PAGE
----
But hey--it's better than more bailouts.

Posted by: Mimikatz | October 15, 2009 5:00 PM | Report abuse

Sorry Ezra, but you and Drum are just wrong here.

NPR did a good breakdown on this in the morning. CPI is a measure of inflation for the general population. It's not a measure of the expenses seniors go through. And they're hit harder on medical care (yes, Medicare has a huge coverage gap, and the cost of Medigap and providers keep increasing, as do Part D premiums). Generally, inflation in these categories outpaces the CPI, and that's clearly the case this past year. So the administration is doing the right thing.

Posted by: GrandArch | October 15, 2009 5:22 PM | Report abuse

CPI is the traditional (legal) measure, but it is not a good measure (as GrandArch points out) of the inflation faced by those in retirement. For instance, owner's equivalent rent (for housing costs) is an 'estimate' of what home owners "would" charge to rent their property - which is BS to start with, but doublegood BS when applied to seniors.

There is absolutely no reason a separate statistic could not be substituted for CPI for determining Social Security payment increases for inflation. Everything is different: food, transportation, housing, medical expense - you name it.

No one is getting wealthy by the application of the current CPI-related COLA, and most, overall, of the seniors are not keeping up presently. According to SSA, the average benefit is $1,160.20 a month, with spouces receiving half that amount.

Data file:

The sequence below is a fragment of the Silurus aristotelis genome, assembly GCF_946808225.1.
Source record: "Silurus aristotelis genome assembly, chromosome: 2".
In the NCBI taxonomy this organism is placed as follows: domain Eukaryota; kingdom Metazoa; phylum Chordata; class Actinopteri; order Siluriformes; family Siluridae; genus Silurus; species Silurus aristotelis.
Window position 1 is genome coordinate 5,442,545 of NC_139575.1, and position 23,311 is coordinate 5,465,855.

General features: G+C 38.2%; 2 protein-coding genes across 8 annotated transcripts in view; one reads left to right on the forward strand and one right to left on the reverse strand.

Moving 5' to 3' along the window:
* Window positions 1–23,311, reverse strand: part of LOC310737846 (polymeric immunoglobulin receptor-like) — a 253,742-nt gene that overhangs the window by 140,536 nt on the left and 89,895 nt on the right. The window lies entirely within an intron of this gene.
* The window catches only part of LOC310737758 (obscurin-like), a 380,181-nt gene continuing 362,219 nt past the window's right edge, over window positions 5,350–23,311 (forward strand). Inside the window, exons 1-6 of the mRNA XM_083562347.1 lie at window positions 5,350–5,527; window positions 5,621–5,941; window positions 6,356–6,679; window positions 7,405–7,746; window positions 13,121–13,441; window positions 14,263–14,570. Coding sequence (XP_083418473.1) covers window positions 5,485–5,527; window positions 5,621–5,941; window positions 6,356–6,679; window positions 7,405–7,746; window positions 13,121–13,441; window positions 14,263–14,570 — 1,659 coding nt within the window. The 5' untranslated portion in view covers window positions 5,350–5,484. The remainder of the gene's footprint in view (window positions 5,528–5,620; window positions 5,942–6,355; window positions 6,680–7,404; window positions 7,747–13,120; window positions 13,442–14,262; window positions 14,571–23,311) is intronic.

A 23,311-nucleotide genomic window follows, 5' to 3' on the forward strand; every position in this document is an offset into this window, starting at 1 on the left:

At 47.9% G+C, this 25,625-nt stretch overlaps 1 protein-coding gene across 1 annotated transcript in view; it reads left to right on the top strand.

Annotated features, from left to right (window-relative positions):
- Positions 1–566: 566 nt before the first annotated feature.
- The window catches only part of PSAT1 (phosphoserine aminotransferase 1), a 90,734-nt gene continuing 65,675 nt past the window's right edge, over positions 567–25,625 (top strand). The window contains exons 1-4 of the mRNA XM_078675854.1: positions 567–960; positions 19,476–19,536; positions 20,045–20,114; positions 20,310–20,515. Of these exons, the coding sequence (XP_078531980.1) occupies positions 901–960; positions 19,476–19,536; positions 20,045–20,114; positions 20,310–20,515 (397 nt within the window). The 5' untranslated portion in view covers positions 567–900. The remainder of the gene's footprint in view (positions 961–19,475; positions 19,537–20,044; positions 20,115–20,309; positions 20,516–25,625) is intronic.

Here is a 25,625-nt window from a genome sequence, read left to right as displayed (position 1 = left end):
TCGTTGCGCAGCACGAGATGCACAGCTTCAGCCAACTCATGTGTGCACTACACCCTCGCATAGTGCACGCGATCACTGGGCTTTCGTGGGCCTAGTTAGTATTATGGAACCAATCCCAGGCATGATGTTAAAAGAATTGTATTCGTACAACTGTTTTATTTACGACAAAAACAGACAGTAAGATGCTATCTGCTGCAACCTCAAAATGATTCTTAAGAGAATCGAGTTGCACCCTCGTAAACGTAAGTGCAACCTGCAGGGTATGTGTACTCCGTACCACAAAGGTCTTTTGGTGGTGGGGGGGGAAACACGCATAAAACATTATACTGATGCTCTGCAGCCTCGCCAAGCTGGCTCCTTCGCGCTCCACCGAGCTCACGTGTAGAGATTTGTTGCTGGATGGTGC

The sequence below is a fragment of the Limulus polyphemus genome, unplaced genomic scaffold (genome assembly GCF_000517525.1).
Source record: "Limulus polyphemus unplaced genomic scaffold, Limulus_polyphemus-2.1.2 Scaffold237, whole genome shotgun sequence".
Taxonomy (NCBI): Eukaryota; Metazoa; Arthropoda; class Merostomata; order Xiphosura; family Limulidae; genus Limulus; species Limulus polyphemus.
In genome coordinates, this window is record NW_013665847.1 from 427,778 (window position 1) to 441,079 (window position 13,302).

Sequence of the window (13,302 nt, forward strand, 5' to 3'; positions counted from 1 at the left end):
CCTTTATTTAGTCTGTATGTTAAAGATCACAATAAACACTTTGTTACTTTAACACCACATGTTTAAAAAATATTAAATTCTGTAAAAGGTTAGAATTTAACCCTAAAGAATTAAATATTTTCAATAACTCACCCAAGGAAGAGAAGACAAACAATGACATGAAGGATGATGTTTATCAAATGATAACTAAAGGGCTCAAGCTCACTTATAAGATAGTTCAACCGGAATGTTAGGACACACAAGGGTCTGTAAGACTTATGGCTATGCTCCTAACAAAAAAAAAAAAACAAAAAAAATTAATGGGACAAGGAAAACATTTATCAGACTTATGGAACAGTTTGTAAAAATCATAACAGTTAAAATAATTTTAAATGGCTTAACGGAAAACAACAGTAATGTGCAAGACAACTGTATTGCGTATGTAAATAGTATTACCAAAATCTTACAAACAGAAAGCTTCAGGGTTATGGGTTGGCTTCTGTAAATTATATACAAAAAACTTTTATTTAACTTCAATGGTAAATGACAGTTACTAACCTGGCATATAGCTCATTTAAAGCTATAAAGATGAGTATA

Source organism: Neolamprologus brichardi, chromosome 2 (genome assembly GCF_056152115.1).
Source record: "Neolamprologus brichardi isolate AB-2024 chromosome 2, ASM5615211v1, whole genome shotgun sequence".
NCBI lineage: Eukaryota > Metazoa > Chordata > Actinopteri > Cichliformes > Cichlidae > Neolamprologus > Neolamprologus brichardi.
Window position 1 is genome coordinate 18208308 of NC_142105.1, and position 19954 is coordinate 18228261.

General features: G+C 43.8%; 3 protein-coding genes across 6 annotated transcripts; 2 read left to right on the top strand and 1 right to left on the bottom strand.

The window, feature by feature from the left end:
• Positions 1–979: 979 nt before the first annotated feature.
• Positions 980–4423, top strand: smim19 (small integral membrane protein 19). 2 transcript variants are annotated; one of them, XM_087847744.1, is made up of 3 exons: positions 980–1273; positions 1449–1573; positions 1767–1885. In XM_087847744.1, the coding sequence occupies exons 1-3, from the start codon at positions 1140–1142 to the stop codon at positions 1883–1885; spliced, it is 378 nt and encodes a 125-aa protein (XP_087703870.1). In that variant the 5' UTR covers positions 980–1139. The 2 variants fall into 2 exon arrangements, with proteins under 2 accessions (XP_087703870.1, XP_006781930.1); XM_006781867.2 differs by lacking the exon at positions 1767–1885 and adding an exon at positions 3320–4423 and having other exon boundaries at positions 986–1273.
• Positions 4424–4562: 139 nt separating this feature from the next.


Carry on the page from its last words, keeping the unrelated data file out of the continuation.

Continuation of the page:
Does anyone want to claim that is too much, or that it covers the cost of living a decent existence?

Posted by: JimPortlandOR | October 15, 2009 5:46 PM | Report abuse

This is why no one believes Democrats when it comes to controlling Health Care Costs. (http://www.21stcenturypolitics.com/)

Our President could not afford to be the 'first President' to not give increase in Social Security Payment. Our Congress will not afford to be the first Congressional batch to reduce payments for Medicare as the health care reform demands.

Ezra sees this as the necessary Politics. I see this as phenomenal opportunity for GOPer to pounce on Obama. You do not have to start by 'opposing' this increase, that will not be good for GOP. But you start by asking what things are going down to fund this '$13 Billion cost' of this $250/- increase for each person. Or is it the Bernanke Printing Press extra shift only?

Anybody listening? I need to visit Megan's blog and try to ignite flurry about this... So much to do and so little time... These Dems and Liberals refuse to be prudent. Catastrophe is awaiting us unless we do not heed to warnings of Sen. Bayh and many fiscally responsible minded politicians.